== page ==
Beijing’s squeezed office space
It’s five years since the Beijing Olympics, which did much to showcase the city’s rapid economic growth, as well as the transformation it and its real estate.
The Chinese capital is the country’s second biggest city after Shanghai, with a population of just over 20 million in 2011. It ranks among the top five global cities where dollar billionaires reside, and is the city with the most global company headquarters.
Around the time of the Olympics, visitors remarked that Beijing seemed to have a lot of empty office space, and with planners intending to further increase capacity, there were questions raised over whether it would be filled. Indeed, vacancies for grade-A office space stood at nearly 30 per cent just after the 2008 Olympics.
However, research from Jones Lang LaSalle shows that despite major construction, vacancies in grade-A office space fell sharply to a single-digit level by mid-2011 before reaching 4.4 per cent now.
“It’s clear that Beijing needs a bigger workspace supply to support the city’s future economic growth,” said Julien Zhang, managing director of Jones Lang LaSalle in northern China and Beijing.
One of the reasons behind the growth in office demand in Beijing is the rise in the number of services-sector employees, from 6.5 million in 2007 to an estimated 8.2 million in 2012.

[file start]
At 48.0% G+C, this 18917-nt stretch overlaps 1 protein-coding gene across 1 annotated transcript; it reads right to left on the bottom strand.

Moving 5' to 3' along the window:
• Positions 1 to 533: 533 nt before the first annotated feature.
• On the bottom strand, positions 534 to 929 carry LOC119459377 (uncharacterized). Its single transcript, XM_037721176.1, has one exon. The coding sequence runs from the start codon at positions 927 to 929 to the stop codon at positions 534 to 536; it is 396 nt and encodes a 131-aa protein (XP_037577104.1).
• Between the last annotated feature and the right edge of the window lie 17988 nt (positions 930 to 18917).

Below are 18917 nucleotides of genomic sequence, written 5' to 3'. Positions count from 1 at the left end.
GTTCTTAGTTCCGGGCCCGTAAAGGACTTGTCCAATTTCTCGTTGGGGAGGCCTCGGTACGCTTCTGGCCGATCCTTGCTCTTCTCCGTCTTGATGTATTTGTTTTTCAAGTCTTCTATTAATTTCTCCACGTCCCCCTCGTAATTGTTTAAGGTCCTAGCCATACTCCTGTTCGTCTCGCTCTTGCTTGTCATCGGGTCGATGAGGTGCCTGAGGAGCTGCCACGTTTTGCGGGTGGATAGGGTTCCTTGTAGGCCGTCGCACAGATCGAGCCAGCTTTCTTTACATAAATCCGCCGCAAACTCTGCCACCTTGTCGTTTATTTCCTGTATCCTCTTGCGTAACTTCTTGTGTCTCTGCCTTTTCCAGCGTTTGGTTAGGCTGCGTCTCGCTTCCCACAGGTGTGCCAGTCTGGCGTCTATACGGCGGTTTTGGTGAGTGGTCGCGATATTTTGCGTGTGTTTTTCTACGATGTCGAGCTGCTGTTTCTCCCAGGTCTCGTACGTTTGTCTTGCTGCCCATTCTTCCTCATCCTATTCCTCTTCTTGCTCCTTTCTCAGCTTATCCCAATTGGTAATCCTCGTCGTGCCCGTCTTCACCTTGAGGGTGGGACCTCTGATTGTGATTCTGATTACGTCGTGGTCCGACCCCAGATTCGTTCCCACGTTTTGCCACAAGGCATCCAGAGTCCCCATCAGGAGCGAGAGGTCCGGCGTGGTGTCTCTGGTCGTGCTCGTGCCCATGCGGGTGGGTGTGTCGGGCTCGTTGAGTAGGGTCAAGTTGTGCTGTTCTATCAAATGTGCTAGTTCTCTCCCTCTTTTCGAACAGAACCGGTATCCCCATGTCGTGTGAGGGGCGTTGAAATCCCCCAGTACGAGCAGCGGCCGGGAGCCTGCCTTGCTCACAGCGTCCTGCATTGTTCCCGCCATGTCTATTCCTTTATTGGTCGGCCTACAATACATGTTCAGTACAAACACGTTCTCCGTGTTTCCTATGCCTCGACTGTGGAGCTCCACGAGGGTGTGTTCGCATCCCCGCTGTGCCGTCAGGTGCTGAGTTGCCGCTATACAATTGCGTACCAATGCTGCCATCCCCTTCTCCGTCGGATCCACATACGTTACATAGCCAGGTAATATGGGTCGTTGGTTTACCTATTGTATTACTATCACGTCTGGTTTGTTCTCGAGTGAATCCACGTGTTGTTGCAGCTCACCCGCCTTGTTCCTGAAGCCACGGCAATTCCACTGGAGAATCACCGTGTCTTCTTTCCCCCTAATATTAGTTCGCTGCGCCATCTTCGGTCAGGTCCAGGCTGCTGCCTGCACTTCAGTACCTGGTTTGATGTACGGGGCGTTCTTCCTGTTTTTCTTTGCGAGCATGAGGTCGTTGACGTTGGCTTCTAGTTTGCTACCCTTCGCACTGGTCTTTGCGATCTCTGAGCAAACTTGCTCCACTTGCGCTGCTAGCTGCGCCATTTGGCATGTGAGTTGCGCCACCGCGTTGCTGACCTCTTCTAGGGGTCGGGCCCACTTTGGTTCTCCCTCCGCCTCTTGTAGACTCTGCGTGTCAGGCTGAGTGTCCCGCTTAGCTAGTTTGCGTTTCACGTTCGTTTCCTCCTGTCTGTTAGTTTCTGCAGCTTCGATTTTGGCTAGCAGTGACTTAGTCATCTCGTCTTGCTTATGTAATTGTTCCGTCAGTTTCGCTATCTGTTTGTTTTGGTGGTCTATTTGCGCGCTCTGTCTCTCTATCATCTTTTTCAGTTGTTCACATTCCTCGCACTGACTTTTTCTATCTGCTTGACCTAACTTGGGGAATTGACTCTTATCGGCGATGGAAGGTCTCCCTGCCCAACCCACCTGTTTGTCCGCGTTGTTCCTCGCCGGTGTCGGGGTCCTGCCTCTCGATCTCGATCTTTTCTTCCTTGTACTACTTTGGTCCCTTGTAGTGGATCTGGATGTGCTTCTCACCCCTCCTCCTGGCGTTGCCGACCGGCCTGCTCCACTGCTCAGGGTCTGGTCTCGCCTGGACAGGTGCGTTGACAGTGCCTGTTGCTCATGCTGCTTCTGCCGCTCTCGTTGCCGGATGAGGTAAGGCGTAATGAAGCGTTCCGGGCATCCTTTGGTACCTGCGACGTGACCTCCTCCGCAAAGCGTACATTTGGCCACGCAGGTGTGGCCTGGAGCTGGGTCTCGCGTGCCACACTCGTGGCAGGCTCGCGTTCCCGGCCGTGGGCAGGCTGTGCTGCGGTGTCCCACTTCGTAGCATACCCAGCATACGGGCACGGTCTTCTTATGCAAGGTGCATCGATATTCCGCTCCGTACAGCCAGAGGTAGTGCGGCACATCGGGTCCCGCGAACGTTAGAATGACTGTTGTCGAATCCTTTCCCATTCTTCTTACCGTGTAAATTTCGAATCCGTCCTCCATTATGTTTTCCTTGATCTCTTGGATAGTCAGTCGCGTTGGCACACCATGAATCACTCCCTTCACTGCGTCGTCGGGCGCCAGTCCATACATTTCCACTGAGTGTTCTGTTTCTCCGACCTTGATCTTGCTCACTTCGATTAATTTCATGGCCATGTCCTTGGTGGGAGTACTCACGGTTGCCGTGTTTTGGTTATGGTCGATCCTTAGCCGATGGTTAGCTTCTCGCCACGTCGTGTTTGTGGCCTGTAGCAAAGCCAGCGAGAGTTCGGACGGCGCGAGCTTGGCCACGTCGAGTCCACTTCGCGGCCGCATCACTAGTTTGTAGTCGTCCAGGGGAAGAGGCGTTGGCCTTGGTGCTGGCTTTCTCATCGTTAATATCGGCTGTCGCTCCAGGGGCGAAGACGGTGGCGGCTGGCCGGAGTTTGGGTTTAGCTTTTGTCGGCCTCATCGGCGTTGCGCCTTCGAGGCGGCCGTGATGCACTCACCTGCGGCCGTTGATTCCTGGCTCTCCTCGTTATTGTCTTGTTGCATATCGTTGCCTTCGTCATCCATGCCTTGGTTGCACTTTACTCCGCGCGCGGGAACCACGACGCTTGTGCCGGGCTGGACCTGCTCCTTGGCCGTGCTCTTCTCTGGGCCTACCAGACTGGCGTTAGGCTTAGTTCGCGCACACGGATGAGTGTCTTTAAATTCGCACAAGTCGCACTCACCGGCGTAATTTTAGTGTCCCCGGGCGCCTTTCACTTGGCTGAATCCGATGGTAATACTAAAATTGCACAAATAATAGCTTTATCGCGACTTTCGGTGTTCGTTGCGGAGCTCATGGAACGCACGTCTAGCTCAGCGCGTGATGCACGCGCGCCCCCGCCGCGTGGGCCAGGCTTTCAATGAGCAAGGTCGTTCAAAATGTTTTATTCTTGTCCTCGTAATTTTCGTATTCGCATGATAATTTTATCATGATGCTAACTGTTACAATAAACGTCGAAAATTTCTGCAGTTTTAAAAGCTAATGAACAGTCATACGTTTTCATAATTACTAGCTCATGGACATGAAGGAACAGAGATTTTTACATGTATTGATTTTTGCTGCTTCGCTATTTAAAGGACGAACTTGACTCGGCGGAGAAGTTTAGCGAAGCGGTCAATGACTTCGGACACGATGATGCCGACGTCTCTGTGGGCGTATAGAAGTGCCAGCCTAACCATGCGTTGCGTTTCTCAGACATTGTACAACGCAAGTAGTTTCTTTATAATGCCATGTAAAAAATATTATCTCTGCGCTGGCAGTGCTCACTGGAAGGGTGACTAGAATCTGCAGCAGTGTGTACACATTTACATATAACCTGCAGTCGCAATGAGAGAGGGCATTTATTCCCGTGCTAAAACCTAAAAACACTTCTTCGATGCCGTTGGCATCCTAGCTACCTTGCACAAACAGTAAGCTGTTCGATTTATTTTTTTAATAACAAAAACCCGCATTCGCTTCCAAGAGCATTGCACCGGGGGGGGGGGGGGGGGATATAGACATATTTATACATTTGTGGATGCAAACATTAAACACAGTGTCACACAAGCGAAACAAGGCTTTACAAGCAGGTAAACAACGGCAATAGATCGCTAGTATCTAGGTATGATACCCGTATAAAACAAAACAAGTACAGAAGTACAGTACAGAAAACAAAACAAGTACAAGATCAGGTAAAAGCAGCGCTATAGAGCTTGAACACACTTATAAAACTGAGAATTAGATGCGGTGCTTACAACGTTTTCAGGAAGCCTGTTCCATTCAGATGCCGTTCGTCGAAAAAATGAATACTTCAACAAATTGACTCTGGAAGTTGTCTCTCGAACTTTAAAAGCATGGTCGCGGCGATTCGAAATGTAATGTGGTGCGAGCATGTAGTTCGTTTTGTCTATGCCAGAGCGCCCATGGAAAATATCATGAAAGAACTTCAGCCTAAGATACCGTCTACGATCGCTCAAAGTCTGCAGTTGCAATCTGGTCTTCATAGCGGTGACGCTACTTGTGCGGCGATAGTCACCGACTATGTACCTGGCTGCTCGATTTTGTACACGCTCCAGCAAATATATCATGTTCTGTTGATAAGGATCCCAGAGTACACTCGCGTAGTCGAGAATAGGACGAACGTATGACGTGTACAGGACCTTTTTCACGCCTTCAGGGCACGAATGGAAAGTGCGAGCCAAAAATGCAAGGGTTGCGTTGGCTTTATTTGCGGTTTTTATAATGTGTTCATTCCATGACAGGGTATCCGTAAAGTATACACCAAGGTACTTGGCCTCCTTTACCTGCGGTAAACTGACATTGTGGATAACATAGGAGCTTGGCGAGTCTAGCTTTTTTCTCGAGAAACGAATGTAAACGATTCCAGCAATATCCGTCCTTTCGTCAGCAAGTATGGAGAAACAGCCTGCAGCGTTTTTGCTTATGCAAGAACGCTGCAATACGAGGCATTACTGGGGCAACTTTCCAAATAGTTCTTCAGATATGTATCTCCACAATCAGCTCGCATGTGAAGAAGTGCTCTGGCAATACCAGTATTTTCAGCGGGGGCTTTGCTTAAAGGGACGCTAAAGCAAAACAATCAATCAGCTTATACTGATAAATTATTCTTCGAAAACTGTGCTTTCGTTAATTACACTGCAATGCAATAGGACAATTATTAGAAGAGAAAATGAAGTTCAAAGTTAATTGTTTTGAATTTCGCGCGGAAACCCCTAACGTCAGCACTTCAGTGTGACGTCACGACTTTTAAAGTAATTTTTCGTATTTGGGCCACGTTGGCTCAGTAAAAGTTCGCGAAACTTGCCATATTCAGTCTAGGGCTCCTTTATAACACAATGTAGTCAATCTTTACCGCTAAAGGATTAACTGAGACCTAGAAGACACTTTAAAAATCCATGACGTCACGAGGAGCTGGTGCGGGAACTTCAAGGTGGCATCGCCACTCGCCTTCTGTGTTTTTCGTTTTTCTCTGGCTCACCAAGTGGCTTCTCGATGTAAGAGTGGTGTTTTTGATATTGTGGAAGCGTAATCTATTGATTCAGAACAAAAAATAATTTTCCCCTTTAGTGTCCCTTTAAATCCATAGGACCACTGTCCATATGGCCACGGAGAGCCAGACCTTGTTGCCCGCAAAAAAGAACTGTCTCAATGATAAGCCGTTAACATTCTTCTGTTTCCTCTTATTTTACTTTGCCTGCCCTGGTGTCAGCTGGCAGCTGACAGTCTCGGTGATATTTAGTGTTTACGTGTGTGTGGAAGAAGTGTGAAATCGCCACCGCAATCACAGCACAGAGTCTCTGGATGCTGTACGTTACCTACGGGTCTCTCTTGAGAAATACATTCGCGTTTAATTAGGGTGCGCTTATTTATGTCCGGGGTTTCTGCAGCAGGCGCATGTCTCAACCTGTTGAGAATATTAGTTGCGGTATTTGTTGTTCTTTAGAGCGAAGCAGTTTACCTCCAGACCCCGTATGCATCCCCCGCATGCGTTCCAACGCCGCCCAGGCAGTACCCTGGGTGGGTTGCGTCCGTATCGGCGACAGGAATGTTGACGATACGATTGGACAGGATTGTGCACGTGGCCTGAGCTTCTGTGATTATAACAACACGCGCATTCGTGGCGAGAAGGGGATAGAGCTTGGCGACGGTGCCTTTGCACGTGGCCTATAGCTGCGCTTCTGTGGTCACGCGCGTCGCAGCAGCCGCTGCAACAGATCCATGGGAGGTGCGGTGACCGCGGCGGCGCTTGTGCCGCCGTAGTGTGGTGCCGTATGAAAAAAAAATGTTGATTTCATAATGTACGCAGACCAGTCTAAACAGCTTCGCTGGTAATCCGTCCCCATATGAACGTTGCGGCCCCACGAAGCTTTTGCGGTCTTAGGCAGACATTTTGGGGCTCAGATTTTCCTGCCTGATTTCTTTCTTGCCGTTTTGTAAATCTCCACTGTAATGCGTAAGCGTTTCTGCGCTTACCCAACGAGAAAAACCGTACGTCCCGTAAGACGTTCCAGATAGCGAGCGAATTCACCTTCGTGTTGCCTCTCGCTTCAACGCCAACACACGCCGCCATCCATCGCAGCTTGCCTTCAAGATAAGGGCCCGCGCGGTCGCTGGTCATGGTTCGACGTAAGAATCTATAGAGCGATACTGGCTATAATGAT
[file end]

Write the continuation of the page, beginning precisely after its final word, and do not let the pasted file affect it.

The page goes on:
Increased deregulation will see significant growth in workspace demand in the city’s financial and services sectors, especially as businesses try to stay close to the central government and other regulatory bodies, all based in Beijing.
Jones Lang LaSalle predicts Beijing’s city office stock, combining Grade A and Grade B, will grow by 3.1 million sq m between end-2012 and end-2017, and when added to the business park supply numbers, Beijing’s total commercial workspace will post a compound annual growth rate of 6 per cent to the end of 2017.
“This rate, when compared with an expected economic growth of 7 per cent per annum, does not suggest a high risk of oversupply, if any,” said Mr Zhang.